Discoursive othering of Asian Americans A preliminary reflection of the foreshadowing COVID-19’related hate

Arisa Koba[1] 


[1]  Nagoya Bunri University, Japan, rage_and_grace@jcom.zaq.ne.jp



This study aims to examine the underlying causes of the hate against Asian Americans in relation to coronavirus disease 2019 (COVID-19). Using discourse analysis, the author analyzes interview data collected before the outbreak of the pandemic in the Bay Area of the United States. Anti-Asian sentiment did not start after the beginning of the outbreak. Rather, it has existed in American society, and people in the Asian community have faced prejudice and hate incidents before the outbreak as well. This study examines the discourse in two ways: discourse as practices and discourse as language in use. Through the analysis of interview data, this study aims to 1) shed light on Asian Americans’ experiences and reveal the racism Asians are subjected to; 2) examine how the discourse affects the identity and situation of Asians under a certain dominance; 3) analyze how discourse reproduces systemic violence against Asian Americans. The analysis shows that the same discourse which has positioned Asians as the “other” is reproduced both socially and politically and that is a reason for violence against Asian Americans. However, it is further revealed that Asian people construct their identity through these discourses, by either internalizing or opposing them.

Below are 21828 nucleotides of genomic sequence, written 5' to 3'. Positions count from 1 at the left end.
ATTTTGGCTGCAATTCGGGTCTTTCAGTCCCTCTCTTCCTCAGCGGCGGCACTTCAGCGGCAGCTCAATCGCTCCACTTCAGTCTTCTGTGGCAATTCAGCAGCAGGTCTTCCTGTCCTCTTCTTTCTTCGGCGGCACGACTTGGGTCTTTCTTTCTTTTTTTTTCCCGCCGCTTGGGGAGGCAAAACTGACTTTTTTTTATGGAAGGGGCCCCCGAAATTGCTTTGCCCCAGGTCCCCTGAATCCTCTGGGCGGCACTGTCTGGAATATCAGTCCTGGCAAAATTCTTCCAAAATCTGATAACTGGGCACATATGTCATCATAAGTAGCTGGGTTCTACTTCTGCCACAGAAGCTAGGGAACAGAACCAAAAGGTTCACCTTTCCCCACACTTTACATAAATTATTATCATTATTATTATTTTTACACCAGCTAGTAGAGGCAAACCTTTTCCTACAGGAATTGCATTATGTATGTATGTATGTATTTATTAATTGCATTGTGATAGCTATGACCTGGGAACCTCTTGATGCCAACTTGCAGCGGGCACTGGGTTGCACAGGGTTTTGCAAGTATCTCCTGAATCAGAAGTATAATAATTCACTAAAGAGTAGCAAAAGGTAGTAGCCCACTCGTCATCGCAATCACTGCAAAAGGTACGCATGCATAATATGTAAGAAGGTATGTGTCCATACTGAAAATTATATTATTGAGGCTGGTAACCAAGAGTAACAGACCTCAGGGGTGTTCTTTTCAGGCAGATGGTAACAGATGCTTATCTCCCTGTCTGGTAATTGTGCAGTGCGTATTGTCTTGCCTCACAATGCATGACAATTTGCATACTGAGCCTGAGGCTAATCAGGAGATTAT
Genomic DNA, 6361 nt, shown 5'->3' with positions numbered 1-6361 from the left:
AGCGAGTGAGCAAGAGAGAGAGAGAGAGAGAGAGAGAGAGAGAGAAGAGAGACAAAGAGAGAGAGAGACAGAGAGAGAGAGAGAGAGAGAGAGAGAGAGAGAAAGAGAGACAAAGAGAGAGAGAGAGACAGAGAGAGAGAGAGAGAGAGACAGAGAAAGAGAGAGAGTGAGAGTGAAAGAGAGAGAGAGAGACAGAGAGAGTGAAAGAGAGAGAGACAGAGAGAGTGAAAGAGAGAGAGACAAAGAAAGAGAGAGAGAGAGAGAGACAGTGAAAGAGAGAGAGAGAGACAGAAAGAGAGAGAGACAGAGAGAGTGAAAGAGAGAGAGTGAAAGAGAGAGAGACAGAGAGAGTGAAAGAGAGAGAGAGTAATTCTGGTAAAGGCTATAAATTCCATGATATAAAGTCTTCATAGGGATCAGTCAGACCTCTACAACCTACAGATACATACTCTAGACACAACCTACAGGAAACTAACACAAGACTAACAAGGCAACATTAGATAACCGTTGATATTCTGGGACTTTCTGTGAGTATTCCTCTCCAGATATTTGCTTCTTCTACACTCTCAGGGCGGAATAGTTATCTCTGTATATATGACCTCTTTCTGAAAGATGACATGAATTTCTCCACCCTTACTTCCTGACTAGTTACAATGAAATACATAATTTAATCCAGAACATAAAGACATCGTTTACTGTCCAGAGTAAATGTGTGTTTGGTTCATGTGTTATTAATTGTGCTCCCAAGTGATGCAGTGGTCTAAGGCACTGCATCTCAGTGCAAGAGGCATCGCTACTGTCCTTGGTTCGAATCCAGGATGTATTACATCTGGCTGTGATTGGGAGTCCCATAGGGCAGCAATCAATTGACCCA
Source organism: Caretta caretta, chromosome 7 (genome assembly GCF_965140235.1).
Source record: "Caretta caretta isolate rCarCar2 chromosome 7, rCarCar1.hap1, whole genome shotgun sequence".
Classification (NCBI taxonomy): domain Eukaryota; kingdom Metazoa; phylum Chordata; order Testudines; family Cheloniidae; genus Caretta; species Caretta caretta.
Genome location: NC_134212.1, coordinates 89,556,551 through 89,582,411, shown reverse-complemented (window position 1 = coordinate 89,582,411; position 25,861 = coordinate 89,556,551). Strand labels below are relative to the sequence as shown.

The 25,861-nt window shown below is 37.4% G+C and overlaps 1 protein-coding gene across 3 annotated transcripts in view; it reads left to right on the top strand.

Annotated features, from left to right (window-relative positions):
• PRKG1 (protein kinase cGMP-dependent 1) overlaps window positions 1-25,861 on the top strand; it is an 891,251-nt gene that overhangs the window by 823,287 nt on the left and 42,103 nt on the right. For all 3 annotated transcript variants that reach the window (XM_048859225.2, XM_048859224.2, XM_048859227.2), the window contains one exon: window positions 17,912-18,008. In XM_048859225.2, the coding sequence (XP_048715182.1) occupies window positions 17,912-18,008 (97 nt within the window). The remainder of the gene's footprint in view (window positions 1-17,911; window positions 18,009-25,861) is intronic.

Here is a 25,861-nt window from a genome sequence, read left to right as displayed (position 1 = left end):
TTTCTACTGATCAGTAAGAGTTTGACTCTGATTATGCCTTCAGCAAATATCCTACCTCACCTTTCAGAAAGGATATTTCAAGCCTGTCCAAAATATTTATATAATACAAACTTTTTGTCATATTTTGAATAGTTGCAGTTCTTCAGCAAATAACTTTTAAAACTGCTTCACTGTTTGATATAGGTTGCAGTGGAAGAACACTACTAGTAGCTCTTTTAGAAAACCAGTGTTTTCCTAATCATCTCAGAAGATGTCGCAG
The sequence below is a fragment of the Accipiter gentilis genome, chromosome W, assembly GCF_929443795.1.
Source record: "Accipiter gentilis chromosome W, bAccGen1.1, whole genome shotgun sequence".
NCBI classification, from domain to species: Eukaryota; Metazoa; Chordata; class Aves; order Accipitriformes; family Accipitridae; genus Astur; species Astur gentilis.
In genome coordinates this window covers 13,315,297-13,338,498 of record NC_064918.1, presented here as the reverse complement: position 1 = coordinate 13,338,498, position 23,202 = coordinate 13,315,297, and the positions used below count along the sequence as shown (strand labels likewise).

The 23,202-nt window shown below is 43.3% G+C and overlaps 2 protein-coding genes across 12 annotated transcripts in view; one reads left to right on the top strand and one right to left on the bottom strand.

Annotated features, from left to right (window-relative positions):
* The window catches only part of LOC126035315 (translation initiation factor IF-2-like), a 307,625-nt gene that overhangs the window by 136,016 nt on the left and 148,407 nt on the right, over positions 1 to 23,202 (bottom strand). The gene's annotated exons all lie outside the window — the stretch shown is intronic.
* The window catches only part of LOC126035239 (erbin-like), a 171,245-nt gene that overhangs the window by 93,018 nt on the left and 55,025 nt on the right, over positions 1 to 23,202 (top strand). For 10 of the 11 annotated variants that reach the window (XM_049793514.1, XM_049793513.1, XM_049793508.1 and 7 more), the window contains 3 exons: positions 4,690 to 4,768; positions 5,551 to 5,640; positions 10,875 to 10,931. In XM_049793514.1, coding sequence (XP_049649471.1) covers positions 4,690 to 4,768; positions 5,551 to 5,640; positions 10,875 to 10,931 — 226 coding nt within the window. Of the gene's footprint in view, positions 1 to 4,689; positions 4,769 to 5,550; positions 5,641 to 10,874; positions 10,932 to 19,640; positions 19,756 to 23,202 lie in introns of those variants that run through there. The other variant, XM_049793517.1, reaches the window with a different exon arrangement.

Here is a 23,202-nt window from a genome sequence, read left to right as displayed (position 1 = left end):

Keywords: Discourse analysis; COVID-19; racism; hate crime; Asian Americans


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